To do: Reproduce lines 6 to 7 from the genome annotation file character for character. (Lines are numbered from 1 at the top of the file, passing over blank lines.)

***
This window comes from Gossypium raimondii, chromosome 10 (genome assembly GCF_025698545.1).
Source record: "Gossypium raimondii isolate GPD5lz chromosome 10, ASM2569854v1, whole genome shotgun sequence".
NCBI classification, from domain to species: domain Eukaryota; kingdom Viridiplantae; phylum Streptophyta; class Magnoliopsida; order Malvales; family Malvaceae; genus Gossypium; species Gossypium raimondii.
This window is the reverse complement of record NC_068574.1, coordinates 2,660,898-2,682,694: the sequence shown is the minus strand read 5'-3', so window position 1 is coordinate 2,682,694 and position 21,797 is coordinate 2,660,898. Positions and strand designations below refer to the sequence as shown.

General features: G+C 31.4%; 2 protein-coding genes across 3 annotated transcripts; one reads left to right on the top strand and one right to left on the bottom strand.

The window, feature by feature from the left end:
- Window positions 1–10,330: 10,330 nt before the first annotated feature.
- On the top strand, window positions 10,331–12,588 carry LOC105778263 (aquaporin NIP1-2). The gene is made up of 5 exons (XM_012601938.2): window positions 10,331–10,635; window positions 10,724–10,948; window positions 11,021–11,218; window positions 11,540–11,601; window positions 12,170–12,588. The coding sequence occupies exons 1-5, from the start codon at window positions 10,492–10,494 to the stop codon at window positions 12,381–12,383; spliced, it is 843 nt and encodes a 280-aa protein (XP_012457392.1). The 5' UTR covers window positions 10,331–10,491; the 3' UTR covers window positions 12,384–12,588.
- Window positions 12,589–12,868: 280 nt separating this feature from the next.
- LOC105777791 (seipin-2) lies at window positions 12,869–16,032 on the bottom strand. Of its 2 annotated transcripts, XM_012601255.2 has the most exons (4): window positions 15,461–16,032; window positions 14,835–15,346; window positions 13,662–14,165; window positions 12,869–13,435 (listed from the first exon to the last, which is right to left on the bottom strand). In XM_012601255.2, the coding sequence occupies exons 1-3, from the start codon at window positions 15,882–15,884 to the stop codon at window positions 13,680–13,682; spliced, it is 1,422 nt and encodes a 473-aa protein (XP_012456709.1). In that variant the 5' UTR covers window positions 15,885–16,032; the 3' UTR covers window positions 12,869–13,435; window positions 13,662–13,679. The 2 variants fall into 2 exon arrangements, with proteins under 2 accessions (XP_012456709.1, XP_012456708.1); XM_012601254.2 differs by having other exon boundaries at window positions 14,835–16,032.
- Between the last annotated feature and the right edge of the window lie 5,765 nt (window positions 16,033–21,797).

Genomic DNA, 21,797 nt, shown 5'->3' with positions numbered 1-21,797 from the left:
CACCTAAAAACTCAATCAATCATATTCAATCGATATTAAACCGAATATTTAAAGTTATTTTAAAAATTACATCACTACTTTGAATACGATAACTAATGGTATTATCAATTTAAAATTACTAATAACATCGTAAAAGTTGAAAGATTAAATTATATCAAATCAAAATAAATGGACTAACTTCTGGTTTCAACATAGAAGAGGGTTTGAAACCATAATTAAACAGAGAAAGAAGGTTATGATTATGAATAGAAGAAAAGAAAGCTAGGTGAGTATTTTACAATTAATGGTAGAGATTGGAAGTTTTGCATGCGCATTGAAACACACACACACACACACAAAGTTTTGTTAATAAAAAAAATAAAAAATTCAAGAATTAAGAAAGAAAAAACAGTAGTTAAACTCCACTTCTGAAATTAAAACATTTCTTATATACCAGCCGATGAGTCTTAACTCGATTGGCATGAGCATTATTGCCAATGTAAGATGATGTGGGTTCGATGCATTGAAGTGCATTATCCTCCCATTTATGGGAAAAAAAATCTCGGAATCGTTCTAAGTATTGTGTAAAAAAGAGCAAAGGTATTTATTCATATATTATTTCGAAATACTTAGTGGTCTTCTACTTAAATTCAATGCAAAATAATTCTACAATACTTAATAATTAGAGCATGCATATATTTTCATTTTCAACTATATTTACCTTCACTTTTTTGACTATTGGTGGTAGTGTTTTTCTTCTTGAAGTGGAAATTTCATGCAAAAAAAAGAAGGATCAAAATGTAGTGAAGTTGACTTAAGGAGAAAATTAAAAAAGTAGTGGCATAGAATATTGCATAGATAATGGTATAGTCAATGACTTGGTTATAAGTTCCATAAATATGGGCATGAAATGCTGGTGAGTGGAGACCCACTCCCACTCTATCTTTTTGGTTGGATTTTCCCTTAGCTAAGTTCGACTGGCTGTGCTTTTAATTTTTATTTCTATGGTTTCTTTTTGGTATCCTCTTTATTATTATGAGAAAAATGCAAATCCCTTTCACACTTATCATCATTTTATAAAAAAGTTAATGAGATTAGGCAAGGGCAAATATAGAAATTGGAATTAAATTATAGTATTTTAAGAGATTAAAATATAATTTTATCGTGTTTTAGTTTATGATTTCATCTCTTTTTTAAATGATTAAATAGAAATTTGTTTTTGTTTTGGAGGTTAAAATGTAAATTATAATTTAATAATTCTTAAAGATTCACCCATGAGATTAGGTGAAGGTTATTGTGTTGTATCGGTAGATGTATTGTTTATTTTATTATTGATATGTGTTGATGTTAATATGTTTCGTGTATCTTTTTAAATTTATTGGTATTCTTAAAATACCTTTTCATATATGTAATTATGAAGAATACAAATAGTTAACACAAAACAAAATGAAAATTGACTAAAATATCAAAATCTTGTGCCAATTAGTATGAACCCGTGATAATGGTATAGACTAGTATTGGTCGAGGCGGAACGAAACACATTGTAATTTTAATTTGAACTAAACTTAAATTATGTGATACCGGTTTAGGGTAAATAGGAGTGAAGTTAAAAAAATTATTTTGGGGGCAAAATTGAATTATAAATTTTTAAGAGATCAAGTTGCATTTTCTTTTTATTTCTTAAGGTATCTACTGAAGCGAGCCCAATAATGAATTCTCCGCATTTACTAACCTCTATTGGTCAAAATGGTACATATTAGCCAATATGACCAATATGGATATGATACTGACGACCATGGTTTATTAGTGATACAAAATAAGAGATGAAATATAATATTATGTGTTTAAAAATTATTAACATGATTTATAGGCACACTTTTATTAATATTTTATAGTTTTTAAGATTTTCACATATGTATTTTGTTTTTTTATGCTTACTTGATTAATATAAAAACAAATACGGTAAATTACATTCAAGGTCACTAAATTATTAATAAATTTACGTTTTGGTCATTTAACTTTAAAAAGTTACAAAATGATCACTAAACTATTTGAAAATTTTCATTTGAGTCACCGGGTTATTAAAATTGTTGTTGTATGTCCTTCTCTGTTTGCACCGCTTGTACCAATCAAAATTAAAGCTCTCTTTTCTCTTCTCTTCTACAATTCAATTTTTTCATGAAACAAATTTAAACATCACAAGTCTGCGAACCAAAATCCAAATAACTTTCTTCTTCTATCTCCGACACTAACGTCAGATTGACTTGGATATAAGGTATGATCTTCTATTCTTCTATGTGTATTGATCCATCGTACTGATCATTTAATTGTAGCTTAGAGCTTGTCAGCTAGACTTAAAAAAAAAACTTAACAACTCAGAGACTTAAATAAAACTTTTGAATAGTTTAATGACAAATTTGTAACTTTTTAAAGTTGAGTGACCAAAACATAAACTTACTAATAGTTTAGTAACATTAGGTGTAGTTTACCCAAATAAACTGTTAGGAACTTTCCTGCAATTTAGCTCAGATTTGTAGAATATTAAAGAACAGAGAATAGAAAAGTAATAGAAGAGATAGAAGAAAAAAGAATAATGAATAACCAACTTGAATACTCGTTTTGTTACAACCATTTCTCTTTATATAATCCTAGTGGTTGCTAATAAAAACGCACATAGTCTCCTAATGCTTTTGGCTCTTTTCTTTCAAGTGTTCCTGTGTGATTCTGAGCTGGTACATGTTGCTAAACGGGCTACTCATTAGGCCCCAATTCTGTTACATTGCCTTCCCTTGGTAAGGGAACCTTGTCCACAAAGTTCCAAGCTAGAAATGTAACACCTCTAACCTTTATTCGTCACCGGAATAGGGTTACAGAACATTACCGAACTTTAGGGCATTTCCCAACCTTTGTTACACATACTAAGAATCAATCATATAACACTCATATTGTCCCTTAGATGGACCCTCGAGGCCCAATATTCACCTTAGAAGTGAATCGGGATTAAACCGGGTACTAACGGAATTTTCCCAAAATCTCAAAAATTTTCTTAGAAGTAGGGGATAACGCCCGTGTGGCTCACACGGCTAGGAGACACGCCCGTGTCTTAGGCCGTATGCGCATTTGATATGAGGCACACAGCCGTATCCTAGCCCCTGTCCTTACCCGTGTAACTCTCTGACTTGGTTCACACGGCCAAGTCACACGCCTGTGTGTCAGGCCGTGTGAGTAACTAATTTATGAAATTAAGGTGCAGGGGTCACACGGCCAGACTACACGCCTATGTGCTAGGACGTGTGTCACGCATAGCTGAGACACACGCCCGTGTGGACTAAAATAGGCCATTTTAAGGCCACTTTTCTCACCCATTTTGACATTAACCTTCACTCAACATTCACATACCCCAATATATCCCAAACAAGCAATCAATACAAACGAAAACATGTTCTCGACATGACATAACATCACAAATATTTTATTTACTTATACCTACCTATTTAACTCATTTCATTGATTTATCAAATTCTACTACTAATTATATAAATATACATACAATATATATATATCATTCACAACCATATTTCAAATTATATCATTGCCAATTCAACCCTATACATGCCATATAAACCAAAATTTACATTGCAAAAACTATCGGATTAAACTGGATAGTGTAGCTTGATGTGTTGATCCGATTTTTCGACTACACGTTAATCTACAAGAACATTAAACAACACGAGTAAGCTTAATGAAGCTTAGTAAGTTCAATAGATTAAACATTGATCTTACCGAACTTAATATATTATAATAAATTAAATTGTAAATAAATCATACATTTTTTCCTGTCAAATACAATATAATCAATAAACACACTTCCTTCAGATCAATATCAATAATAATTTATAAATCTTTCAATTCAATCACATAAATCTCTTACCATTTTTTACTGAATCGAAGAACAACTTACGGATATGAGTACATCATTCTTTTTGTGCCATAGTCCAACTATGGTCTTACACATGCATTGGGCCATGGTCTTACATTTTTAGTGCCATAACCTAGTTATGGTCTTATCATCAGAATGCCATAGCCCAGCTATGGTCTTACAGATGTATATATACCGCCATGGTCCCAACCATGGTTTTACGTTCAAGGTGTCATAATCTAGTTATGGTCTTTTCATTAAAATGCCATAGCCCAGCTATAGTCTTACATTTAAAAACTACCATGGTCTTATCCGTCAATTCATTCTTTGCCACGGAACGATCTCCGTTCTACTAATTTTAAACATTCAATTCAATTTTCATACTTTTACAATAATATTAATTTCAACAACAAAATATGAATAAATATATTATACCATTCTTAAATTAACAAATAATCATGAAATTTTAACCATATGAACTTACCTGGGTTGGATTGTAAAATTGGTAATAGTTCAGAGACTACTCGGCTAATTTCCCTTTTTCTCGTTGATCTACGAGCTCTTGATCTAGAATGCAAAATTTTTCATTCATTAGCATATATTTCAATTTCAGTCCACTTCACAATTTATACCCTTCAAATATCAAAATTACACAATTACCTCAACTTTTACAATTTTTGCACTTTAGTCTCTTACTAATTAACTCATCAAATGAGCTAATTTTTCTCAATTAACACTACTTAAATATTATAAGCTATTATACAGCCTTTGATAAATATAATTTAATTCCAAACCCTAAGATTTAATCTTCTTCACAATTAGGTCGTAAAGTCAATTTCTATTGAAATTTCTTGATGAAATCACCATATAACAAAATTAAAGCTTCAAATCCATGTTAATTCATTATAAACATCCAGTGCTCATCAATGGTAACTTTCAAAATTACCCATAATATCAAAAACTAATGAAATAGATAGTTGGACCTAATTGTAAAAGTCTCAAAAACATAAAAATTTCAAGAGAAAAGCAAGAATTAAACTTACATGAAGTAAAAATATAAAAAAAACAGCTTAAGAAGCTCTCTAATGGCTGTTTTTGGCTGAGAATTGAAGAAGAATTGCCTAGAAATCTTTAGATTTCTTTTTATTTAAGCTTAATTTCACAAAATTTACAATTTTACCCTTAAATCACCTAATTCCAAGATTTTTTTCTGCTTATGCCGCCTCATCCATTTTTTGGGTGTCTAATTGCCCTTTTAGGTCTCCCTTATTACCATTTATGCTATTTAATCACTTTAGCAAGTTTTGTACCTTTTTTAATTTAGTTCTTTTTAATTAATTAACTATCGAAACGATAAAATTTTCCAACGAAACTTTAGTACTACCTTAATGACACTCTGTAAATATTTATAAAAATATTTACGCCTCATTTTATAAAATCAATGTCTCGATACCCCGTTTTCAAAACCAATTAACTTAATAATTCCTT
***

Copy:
The window, feature by feature from the left end:
- Window positions 1–10,330: 10,330 nt before the first annotated feature.